You cannot separate Elvis and gospel music!” It’s hard not to be swept up in Gavin Chatelier’s enthusiasm; he’s a ball of energy with a high-beam smile and enough charisma to keep thousands of festivalgoers cheering and singing along.
But despite Chatelier’s obvious passion, Colin “The Colonel” Greene, founder and organiser of the Blue Mountains Elvis Festival, held annually in Katoomba, NSW, was unsure whether a gospel-themed set in the iconic Palais Royale Hotel’s Grand Ballroom would attract much interest. But, in 2018, he agreed to give it a chance and offered a two-hour timeslot (and to be frank, it’s hard to say no to Gavin Chatelier when he’s on a roll).
But if Greene was willing to take a risk, Chatelier took it to the next level by inviting local Seventh-day Adventist pastor Duane Haora to share the stage with him to share some biblical themes and the spiritual aspects of Elvis Presley’s life story in between songs.
Despite the overt religion, the session was a roaring success, with the Palais Royale overflowing to standing room. “In all five years of running the Festival I’ve never seen this before,” said Greene, amazed. “This was one of the best shows we had this year.”
Last year Chatelier’s Elvis Gospel Show was back on, billed as “the hit of the 2018 Blue Mountains Elvis Festival”. And this August, 20–23rd, it’s again a mainstay of the festival program (assuming the COVID-19 ban on public gatherings is lifted by then).
Chatelier, a full-time gospel singer and entertainer with 25 years’ experience, is also a fixture at the Parkes (NSW) Elvis Festival in January, which boasts a 50,000 strong attendance and 27-year history. At Parkes, Chatelier took out People’s Choice and Judges’ Choice Awards in 2016, 2017 and 2019 and, again, was the first to bring a full Elvis Gospel Show to the festival.
To a casual observer, or even for someone who can happily croon along to dozens of Elvis hits, it might seem strange to associate the King with gospel music and religion. After all, didn’t the panicked parents, priests and pundits of the 1950s and 60s declare rock’n’roll the devil’s music and Elvis’s agitating pelvis obscene? And wasn’t he given to excess when it came to sexual partners, junk food binges and the pills that eventually killed him?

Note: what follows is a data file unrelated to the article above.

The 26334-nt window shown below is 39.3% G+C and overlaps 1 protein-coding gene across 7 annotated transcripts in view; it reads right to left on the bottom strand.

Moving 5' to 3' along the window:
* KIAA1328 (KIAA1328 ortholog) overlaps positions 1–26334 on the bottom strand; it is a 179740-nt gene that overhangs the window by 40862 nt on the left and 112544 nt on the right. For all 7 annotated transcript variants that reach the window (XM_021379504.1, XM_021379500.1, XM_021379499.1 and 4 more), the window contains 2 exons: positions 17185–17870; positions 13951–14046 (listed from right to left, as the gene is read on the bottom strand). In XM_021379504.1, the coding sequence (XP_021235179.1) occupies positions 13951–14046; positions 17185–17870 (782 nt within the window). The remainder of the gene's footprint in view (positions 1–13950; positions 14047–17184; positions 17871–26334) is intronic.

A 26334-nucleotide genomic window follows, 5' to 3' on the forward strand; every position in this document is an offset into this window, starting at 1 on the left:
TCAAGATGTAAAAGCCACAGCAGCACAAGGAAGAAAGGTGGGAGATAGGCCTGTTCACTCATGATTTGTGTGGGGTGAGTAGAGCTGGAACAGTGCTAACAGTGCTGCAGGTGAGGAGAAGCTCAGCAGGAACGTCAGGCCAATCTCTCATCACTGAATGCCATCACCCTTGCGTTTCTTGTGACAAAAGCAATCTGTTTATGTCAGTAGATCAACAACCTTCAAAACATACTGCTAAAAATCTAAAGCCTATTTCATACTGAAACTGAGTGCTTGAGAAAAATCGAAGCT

“Yes, Elvis made mistakes,” concedes Chatelier. “He was a sinner who sinned, but to conclude that he or anyone has lost out on heaven is not our place.” The Elvis Gospel Show recalls Elvis’s humble beginnings growing up in a one-bedroom home in Tupelo, Mississippi, his father teaching him the value of hard work and his mother raising him with strong Christian beliefs and principles. As a boy he attended local gospel concerts to see his favourite groups, The Jordanaires and The Stamps Quartet, who were later his fulltime back-up singers. Elvis often gathered his band together with whoever was living in his Graceland home in Memphis when his favourite preacher Rex Humbard would appear on TV.
After his shows Elvis would gather backstage around the piano to sing gospel songs with his back-up singers till early hours of the morning. This was his only way of going to church, since his overwhelming success made it impossible to attend normal services. Myrna Smith, a former member of another of Elvis’s back-up groups, the Sweet Inspirations, said Elvis’s biggest strength was that he had a big heart, and that his biggest weakness was that his heart was too big. “Elvis was a generous man who always looked out for [the band’s] physical and spiritual needs. He prayed with us, especially before the shows, and made sure all our medical expenses were covered.”
Chatelier themes his Elvis concerts “Amazing Grace”, a nod to the classic Christian hymn as well as to Graceland. “It’s the central theme of the gospel,” Chatelier says, recalling the lyrics from “If that isn’t love”, included on Elvis’s 1974 album, Good Times: “He left the splendour of heaven / Knowing His destiny / Was the lonely hill of Golgotha / There to lay down His life for me . . .” It’s a song about Jesus’ ultimate sacrifice.
Chatelier reels off a series of Elvis gospel song titles and lyrics: Welcome to my world—“Knock and the door shall open / Seek and you shall find . . .” (quoting Matthew 7:7), Stand by me, Who Am I?—“That the King would bleed and die for . . .” “Most people don’t realise,” says Chatelier, “that while he was given the title ‘the King’, Elvis said, ‘I could never accept this kingship; there is only one King, Jesus Christ.’
“In my Elvis gospel shows one of my goals is show that God is love and He never casts up our sins—He is always faithful and just to forgive our sins if we are willing to admit our faults and confess them. It is in fact the goodness of God that leads us to repentance, not fearing a mighty, stern judge.
“I love this song Elvis sang around the piano after his shows, Without Him, which I teach and ask the audience to learn with me—it sounds like a beautiful prayer and it’s so touching to hear everyone in the audience so willingly singing:
“‘Without Him I could do nothing / without Him I’d surely fail . . . Oh Jesus, oh Jesus / Do you know Him today? . . . Without Him life would be worthless / But with Jesus, thank God I’m saved . . .’”
Find out more about Gavin Chatelier and his music at <gavinchatelier.com>.